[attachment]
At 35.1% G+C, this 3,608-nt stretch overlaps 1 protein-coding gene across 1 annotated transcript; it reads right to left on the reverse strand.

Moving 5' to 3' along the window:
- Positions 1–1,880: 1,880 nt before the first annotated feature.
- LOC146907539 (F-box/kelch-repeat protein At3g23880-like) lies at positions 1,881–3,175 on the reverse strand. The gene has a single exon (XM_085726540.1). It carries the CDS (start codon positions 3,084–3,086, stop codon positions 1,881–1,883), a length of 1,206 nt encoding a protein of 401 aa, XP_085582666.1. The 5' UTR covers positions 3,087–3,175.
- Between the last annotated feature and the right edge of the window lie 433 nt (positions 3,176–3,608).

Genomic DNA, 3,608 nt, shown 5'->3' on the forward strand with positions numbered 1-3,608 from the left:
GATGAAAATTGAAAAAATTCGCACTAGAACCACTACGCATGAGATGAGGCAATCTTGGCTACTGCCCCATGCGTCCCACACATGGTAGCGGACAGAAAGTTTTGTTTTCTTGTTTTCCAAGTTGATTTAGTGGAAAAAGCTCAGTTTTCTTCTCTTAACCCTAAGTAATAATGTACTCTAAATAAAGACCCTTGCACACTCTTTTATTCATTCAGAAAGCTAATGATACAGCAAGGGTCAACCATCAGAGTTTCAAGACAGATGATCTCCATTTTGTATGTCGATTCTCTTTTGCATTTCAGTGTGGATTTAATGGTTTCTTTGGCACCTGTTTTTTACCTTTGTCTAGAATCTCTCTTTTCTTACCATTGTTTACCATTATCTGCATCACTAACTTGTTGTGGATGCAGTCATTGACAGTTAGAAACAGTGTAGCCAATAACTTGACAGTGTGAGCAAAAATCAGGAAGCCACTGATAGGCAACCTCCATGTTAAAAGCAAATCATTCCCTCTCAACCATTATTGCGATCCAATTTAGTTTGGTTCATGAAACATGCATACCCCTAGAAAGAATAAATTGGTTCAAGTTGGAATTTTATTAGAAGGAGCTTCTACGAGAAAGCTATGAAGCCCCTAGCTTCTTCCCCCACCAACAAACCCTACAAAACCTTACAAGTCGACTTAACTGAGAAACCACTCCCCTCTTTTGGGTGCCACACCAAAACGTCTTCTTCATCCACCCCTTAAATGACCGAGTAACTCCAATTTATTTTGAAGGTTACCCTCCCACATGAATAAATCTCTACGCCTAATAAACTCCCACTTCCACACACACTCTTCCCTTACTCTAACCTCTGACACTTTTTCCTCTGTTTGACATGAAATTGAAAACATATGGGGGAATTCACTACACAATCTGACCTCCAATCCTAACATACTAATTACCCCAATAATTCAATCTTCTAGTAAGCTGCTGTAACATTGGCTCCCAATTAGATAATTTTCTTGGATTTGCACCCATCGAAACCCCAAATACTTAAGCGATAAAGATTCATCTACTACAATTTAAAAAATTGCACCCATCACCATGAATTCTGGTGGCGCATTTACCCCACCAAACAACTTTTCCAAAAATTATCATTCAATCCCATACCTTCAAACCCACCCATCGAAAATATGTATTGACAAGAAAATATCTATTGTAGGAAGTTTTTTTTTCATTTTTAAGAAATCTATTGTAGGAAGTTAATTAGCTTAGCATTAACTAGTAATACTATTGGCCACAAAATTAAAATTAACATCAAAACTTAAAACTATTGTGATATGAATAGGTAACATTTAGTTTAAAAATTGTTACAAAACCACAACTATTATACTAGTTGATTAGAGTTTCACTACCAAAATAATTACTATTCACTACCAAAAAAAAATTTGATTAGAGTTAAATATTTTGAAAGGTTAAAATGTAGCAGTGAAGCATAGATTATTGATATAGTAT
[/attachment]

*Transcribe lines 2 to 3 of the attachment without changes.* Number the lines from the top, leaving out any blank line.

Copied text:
Moving 5' to 3' along the window:
- Positions 1–1,880: 1,880 nt before the first annotated feature.